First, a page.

Liz’s ability to bring so much honesty and personality to her teaching was from the start, very appealing: the qualities I also look for in a friend. Her business called Satya Flow Yoga, is Sanskrit for ‘truth’, which Liz really lives by. While she is an awe inspiring teacher, after more than five years teaching and close to 10 of practice, she remains so humble and her humility is a constant reminder that there is no place for ego – either on or off the mat.

I love to practice with Liz, whether we are taking classes or workshops together or just having fun on the beach. So much has she inspired me both on and off the mat, I finally decided to do my own yoga teacher training qualification this year thanks to Liz, who was the training assistant. I had first thought of this around four years ago but there is a saying, “when the student is ready, the teacher appears” and this I believe happened with Liz. Her friendship and my confidence in her as a teacher certainly enabled me to go deeper into my physical practice but also, she challenges me off the mat in a way true friends should.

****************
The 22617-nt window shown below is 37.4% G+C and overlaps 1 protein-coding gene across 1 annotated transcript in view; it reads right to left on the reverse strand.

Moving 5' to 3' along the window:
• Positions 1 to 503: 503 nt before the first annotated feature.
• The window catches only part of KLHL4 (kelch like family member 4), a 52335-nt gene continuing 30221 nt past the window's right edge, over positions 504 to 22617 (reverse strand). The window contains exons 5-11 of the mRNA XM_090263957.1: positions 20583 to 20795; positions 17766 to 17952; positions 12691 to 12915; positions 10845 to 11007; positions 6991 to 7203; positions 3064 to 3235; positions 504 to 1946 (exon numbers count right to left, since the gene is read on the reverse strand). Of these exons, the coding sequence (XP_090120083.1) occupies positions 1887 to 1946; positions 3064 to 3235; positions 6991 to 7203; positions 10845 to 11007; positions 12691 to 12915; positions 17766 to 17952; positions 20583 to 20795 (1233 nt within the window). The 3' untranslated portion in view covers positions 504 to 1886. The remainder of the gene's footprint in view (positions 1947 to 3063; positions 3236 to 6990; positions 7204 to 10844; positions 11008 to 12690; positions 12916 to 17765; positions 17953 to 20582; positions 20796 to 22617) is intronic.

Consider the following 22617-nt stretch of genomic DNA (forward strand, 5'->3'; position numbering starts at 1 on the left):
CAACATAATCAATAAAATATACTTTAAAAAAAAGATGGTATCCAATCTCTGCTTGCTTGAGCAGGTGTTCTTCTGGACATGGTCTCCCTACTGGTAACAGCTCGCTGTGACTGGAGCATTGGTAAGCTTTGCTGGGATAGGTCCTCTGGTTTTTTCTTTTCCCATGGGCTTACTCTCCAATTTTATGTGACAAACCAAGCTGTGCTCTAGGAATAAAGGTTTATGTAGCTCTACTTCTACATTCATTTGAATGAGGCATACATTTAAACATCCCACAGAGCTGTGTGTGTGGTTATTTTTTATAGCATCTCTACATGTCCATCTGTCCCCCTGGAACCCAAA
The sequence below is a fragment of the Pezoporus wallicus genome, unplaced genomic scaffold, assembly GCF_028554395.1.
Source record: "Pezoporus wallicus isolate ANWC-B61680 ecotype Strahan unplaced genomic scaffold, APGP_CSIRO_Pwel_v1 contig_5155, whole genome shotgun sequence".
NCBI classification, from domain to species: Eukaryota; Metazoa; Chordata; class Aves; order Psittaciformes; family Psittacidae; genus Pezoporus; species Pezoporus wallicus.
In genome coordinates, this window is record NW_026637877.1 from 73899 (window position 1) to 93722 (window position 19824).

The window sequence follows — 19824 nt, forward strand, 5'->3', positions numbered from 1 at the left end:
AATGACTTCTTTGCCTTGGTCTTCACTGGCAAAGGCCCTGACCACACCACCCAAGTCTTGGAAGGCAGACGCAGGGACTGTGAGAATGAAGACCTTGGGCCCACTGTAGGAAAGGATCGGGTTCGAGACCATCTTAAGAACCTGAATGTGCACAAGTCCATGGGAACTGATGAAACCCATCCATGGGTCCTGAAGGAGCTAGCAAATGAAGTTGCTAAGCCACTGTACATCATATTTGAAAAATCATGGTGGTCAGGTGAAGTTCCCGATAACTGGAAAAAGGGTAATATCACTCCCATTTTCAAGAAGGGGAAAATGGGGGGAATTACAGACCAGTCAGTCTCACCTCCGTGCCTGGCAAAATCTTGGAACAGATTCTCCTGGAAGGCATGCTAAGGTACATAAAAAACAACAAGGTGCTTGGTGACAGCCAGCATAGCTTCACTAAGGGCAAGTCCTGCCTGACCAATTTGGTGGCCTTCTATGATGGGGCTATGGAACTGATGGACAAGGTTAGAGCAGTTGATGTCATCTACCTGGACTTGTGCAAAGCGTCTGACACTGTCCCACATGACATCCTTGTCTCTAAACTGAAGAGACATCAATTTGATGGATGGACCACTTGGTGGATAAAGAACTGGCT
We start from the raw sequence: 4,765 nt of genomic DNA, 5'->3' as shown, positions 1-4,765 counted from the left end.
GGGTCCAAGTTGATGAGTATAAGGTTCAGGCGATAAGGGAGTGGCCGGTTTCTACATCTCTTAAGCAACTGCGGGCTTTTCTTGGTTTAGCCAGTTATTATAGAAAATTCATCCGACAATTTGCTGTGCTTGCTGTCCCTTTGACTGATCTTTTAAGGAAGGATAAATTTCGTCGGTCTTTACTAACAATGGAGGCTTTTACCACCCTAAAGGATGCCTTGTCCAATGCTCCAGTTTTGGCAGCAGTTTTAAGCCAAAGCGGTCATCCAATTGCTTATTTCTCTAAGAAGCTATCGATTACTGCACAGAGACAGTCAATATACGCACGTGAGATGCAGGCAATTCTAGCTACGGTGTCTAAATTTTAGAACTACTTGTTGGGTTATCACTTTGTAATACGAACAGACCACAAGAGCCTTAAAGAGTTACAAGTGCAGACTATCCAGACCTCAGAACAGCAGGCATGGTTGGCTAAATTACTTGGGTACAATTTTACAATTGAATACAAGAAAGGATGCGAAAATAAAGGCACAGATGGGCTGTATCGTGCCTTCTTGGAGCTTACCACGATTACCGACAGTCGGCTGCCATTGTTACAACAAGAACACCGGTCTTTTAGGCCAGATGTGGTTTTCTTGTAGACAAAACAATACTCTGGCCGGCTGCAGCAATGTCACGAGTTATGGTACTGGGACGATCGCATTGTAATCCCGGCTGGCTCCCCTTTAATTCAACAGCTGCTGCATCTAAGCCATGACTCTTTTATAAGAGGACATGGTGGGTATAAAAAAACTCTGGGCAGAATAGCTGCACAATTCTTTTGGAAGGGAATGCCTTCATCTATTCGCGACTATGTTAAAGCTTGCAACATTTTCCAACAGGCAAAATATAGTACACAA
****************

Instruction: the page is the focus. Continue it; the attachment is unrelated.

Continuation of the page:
Melanie is a journalist for The National newspaper and can be found on Twitter @Melanieswan1.

If you have found friendship or love through a shared interest or hobby, get in touch with us at info@thecurve-me.com to share your story! 

A Curve Catch Up with {Krista Degaetano}

With Contemporary dance still in its infancy in the UAE, Krista Degaetano, the founder of Contemporary Dance Dubai, is regarded as one of the pioneers of the dance style in the country. We sat down with her to hear more about her journey in the world of dance.

Q: Tell us a little about yourself – where were you born & raised?
A: I was born in Malta and grew up with my other 6 brothers till I moved to The U.K to study Contemporary Dance and achieve my dream of becoming a professional dancer and choreographer.

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Q: How did your interest in dance start?
I loved dance, singing and performing from a very young age. I used to choreograph and direct small shows for my family from the age of 6. At the age of 13 I was already performing semi professionally for the Maltese National Theatre doing 3 shows a year. At 16 I was already in a Contemporary dance company based in Malta, and at 20 I was off to the U.K to do two dance degrees. I knew exactly what I wanted to do straight away. Guess you can say I was born a dancer & a performer.